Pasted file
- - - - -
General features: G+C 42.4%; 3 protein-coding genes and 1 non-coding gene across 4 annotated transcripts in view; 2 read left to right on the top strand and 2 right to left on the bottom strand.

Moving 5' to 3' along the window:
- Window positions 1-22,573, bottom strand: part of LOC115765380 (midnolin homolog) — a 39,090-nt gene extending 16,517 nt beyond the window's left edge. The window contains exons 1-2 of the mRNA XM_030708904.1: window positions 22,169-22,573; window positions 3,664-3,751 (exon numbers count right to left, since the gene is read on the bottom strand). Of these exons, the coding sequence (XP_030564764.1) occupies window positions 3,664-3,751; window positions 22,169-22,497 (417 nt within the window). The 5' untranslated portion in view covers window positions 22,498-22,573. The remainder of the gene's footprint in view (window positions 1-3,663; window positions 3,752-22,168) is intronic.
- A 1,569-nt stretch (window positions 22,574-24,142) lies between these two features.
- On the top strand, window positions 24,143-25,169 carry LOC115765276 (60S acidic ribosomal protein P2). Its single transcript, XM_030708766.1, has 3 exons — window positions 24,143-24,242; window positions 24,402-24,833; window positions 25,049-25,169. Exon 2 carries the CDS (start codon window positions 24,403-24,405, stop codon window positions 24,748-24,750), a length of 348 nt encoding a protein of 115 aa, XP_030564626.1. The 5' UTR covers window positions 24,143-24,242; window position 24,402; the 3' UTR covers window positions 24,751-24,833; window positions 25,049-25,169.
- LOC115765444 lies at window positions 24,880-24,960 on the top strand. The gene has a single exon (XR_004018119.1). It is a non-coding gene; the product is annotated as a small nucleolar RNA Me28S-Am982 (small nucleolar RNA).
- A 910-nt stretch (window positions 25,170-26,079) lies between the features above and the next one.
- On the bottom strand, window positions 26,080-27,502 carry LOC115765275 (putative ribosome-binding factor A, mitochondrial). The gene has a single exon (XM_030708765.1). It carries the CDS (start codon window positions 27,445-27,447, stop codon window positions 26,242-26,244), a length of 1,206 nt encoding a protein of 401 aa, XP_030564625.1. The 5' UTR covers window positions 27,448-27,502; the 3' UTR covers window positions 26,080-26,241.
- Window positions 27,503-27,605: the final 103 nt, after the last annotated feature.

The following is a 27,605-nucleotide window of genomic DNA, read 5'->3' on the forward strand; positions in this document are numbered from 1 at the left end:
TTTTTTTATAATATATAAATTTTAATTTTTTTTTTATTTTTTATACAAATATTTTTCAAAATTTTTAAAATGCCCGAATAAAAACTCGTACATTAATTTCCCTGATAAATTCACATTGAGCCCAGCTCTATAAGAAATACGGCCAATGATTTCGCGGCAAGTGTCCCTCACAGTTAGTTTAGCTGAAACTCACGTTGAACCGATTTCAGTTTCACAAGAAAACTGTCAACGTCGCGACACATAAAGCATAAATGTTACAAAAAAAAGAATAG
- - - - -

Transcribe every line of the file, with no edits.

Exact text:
General features: G+C 42.4%; 3 protein-coding genes and 1 non-coding gene across 4 annotated transcripts in view; 2 read left to right on the top strand and 2 right to left on the bottom strand.

Moving 5' to 3' along the window:
- Window positions 1-22,573, bottom strand: part of LOC115765380 (midnolin homolog) — a 39,090-nt gene extending 16,517 nt beyond the window's left edge. The window contains exons 1-2 of the mRNA XM_030708904.1: window positions 22,169-22,573; window positions 3,664-3,751 (exon numbers count right to left, since the gene is read on the bottom strand). Of these exons, the coding sequence (XP_030564764.1) occupies window positions 3,664-3,751; window positions 22,169-22,497 (417 nt within the window). The 5' untranslated portion in view covers window positions 22,498-22,573. The remainder of the gene's footprint in view (window positions 1-3,663; window positions 3,752-22,168) is intronic.
- A 1,569-nt stretch (window positions 22,574-24,142) lies between these two features.
- On the top strand, window positions 24,143-25,169 carry LOC115765276 (60S acidic ribosomal protein P2). Its single transcript, XM_030708766.1, has 3 exons — window positions 24,143-24,242; window positions 24,402-24,833; window positions 25,049-25,169. Exon 2 carries the CDS (start codon window positions 24,403-24,405, stop codon window positions 24,748-24,750), a length of 348 nt encoding a protein of 115 aa, XP_030564626.1. The 5' UTR covers window positions 24,143-24,242; window position 24,402; the 3' UTR covers window positions 24,751-24,833; window positions 25,049-25,169.
- LOC115765444 lies at window positions 24,880-24,960 on the top strand. The gene has a single exon (XR_004018119.1). It is a non-coding gene; the product is annotated as a small nucleolar RNA Me28S-Am982 (small nucleolar RNA).
- A 910-nt stretch (window positions 25,170-26,079) lies between the features above and the next one.
- On the bottom strand, window positions 26,080-27,502 carry LOC115765275 (putative ribosome-binding factor A, mitochondrial). The gene has a single exon (XM_030708765.1). It carries the CDS (start codon window positions 27,445-27,447, stop codon window positions 26,242-26,244), a length of 1,206 nt encoding a protein of 401 aa, XP_030564625.1. The 5' UTR covers window positions 27,448-27,502; the 3' UTR covers window positions 26,080-26,241.
- Window positions 27,503-27,605: the final 103 nt, after the last annotated feature.

The following is a 27,605-nucleotide window of genomic DNA, read 5'->3' on the forward strand; positions in this document are numbered from 1 at the left end:
TTTTTTTATAATATATAAATTTTAATTTTTTTTTTATTTTTTATACAAATATTTTTCAAAATTTTTAAAATGCCCGAATAAAAACTCGTACATTAATTTCCCTGATAAATTCACATTGAGCCCAGCTCTATAAGAAATACGGCCAATGATTTCGCGGCAAGTGTCCCTCACAGTTAGTTTAGCTGAAACTCACGTTGAACCGATTTCAGTTTCACAAGAAAACTGTCAACGTCGCGACACATAAAGCATAAATGTTACAAAAAAAAGAATAG